When the Lights Went Out: Britain in the Seventies by Andy Beckett
The 1970s were my formative years. I was ten years old in 1970, so I was a Seventies teenager. My 1970s were full of being a teenybopper with my beloved David Cassidy, girl guides then the youth club, and the hard graft of O and A levels, culminating in going up to London University where I was old enough to use my vote. Even then, in the 1979 general election I voted for a woman first, not caring about the policies. All decade, I scarcely had a single proper political thought in my brain. Politics to me had meant Mike Yarwood doing Harold Wilson impressions and getting a free badge supporting entry into the EEC.
Andy Beckett’s marvellous book remedies the situation for the decade bookended by Tory wins for Edward Heath in 1970 and Thatcher in 1979. It was a key period in modern British politics, particularly seeing the rise and rise of the unions, a time of strikes and cuts, the three day week, culminating in the ‘Winter of Discontent’. He has managed to secure interviews with many of the key people who were there, including Ted Heath before his death; you really get a feel for the personalities involved from the shop-floor up to the cabinet.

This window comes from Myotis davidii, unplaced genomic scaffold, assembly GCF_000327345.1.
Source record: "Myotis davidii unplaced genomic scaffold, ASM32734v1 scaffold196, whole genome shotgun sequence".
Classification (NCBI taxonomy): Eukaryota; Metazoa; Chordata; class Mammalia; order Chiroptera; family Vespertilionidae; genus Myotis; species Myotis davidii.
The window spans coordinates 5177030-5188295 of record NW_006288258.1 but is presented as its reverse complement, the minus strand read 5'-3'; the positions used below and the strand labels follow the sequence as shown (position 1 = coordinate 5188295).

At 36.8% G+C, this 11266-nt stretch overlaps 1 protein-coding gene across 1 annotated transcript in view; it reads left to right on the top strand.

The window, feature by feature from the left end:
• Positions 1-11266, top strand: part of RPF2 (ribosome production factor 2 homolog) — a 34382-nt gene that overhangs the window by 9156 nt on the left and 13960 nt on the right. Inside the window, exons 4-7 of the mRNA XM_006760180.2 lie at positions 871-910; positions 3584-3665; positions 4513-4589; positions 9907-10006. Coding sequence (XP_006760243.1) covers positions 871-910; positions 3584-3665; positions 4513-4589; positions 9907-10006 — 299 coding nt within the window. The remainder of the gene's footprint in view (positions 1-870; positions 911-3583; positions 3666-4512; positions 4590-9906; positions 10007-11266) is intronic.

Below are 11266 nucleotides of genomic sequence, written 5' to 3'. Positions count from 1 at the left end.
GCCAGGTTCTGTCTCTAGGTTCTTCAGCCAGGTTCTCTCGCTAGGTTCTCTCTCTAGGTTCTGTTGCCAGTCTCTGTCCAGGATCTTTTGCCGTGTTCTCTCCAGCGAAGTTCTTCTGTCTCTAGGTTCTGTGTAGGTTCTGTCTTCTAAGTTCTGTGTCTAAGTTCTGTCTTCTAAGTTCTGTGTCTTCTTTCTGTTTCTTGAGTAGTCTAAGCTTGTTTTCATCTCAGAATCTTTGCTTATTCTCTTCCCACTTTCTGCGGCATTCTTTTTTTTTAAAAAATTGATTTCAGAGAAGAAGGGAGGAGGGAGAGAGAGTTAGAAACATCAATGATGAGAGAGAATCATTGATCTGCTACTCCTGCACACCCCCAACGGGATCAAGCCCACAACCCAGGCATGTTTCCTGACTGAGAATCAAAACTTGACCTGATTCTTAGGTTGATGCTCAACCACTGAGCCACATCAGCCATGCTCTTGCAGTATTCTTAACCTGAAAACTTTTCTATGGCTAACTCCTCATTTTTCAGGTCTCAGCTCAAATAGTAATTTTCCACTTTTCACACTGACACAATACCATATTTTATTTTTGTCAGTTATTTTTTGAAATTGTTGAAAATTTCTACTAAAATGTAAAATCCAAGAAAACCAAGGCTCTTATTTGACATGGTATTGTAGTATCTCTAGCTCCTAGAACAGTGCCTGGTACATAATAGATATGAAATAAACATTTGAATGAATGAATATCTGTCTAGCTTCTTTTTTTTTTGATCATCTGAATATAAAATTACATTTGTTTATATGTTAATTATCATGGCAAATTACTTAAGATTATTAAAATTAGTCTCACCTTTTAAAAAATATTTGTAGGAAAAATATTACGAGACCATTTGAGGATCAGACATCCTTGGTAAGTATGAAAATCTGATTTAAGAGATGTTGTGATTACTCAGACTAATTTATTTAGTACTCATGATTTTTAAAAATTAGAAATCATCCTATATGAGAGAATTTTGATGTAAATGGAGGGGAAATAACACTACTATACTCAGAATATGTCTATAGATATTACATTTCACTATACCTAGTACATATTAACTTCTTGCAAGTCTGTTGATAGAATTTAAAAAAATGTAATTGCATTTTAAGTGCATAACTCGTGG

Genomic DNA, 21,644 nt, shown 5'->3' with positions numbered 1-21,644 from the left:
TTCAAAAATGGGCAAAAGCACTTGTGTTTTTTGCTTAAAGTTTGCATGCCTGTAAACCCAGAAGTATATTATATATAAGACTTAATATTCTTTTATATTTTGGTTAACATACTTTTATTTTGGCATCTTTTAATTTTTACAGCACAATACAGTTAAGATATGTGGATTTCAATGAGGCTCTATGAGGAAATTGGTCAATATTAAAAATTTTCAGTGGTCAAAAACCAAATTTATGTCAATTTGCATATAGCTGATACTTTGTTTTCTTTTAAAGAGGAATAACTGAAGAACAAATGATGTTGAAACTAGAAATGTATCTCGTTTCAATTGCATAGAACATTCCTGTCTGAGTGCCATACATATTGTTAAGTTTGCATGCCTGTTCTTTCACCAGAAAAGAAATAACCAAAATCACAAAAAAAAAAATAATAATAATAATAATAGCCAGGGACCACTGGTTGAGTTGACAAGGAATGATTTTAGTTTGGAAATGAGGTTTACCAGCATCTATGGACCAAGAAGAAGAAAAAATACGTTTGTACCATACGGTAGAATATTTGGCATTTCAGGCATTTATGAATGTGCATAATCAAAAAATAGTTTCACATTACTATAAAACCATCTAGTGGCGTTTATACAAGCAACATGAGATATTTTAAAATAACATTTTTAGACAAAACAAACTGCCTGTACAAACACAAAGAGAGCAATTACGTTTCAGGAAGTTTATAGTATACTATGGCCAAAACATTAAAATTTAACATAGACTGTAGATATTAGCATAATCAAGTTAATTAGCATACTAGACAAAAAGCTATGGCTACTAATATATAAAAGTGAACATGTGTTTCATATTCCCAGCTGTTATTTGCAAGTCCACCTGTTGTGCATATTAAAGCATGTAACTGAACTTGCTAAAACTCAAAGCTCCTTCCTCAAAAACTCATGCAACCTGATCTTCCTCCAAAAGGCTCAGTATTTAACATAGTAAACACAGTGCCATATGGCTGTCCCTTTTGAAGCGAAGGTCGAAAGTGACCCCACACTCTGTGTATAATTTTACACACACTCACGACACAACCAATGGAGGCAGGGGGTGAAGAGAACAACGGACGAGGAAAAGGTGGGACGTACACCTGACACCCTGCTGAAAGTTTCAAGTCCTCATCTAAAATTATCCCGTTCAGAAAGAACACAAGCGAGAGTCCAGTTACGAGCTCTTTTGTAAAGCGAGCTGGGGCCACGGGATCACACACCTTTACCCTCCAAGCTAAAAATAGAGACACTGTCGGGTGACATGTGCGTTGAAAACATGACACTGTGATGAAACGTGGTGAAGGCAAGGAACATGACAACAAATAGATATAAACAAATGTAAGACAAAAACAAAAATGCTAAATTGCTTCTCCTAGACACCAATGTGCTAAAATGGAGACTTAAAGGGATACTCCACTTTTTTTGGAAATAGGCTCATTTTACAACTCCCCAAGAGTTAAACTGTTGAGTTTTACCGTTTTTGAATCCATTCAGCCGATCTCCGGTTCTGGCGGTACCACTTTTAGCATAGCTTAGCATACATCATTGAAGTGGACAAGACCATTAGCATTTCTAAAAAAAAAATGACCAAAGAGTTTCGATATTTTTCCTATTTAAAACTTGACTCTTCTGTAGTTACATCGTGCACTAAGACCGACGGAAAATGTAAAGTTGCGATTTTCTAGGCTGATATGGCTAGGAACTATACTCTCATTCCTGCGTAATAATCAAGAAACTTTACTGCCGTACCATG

There was one section in particular though which really resonated with our economic predicament today… In 1976 sterling plunged against the dollar in the currency markets. Jim Callaghan and his Chancellor Denis Healey were forced to ask the IMF for the biggest loan it had ever granted, and the talks got stuck. US Treasury Secretary William Simon flew in to assist. ‘…he wrote in his autobiography. ‘Historically, the United States has always been there to assist its (often ungrateful) friends … But there is a difference being a charitable benefactor and host to a parasite.’’ Things weren’t going too well, but they got the money.
Later, it transpired that the Public Sector Borrowing Requirement (PSBR) during that period was actually £5.6 billion, not over £10 billion. Beckett asked Bernard Donaghue about it and he quoted a Treasury friend ‘… you can’t manage the economy tightly over a long period. You only get a chance once every decade to get the economy under control. What you need is a crisis that frightens ministers into accepting [your ideas]. … It’s what we call the Treasury Bounce.’ Beckett then asked Healey about it, who told a funny story about making up figures, which was why he had a distrust of statistics and all these ‘wildly unreliable’ figures. I leave you to draw your own parallels.
There’s no doubt that the 1970s were interesting years to live through, and this book is a masterly chronicle of it.
(Book supplied by the Librarything Early Reviewers programme).